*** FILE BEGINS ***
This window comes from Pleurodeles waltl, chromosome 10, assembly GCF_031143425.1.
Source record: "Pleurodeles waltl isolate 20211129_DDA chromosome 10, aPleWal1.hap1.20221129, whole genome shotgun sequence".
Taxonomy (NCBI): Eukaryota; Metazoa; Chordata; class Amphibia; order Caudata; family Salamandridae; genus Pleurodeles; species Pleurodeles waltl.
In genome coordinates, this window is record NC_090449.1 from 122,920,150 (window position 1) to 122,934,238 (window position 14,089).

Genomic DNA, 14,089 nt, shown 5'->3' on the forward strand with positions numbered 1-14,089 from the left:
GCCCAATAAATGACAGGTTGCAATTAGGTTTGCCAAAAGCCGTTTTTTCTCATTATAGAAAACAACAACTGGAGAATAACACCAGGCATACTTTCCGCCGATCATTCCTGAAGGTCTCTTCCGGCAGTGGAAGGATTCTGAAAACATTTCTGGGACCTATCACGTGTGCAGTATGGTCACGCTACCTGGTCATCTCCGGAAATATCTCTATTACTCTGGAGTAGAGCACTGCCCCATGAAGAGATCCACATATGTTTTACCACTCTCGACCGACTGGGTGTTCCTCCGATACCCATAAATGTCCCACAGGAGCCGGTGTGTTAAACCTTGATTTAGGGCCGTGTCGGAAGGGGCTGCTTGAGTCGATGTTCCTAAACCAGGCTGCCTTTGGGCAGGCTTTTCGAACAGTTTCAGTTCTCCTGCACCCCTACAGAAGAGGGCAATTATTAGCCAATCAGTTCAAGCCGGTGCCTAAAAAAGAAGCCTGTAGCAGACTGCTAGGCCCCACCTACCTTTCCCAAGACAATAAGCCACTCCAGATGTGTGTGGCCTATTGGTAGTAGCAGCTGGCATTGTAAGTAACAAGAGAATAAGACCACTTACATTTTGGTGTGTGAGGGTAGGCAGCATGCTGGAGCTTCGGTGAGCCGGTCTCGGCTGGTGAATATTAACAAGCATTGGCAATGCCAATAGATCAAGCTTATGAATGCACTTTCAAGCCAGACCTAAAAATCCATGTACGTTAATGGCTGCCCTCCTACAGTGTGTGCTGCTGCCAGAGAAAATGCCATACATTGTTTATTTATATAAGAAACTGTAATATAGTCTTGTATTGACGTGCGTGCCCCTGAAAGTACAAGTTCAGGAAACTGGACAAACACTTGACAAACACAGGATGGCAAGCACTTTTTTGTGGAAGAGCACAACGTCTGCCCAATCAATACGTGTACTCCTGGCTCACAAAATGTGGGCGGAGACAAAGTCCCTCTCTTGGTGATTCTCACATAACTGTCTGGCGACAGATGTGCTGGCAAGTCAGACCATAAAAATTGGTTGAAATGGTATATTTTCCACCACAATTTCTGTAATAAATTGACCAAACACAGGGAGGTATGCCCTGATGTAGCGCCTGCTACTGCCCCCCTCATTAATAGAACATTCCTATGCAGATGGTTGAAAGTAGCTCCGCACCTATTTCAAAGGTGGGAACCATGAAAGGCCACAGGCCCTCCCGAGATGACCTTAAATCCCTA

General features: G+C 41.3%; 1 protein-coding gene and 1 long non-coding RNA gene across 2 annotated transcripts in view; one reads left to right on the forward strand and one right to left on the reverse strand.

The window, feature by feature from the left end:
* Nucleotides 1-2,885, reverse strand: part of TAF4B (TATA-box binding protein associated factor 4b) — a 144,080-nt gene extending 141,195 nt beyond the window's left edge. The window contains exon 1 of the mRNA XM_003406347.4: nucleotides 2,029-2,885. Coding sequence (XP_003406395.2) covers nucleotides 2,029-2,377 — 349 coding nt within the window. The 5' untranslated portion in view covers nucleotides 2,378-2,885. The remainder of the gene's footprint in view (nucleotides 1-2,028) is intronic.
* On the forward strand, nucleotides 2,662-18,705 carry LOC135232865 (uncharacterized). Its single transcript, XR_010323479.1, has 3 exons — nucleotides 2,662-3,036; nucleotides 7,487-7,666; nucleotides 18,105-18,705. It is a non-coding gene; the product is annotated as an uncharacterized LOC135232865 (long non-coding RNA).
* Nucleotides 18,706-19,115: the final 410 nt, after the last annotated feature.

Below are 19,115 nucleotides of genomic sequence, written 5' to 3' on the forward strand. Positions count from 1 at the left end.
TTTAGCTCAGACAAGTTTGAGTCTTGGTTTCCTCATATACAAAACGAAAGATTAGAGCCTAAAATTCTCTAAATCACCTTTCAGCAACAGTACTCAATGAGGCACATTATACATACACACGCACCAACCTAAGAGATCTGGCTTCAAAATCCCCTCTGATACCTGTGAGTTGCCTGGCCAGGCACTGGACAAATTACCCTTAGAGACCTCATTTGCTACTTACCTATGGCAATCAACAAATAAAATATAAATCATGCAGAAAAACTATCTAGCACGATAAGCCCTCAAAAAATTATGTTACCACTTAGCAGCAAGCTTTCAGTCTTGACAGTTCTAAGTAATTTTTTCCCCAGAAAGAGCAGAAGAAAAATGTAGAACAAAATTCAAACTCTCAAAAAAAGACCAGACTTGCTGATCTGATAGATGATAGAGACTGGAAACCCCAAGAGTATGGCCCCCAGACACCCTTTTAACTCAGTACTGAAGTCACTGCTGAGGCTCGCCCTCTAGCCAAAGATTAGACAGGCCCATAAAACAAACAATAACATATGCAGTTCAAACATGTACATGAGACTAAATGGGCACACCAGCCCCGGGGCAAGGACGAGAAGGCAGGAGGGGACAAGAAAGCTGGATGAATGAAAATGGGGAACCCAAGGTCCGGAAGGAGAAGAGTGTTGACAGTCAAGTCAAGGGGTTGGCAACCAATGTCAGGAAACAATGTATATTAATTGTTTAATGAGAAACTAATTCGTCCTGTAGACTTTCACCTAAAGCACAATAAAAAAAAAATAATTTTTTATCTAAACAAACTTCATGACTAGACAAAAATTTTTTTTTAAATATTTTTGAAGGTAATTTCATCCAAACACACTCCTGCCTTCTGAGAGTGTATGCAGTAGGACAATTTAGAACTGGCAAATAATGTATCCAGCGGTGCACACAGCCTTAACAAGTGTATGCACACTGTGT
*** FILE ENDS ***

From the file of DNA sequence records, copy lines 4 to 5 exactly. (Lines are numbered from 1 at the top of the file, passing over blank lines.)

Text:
In genome coordinates, this window is record NC_090449.1 from 122,920,150 (window position 1) to 122,934,238 (window position 14,089).

Genomic DNA, 14,089 nt, shown 5'->3' on the forward strand with positions numbered 1-14,089 from the left: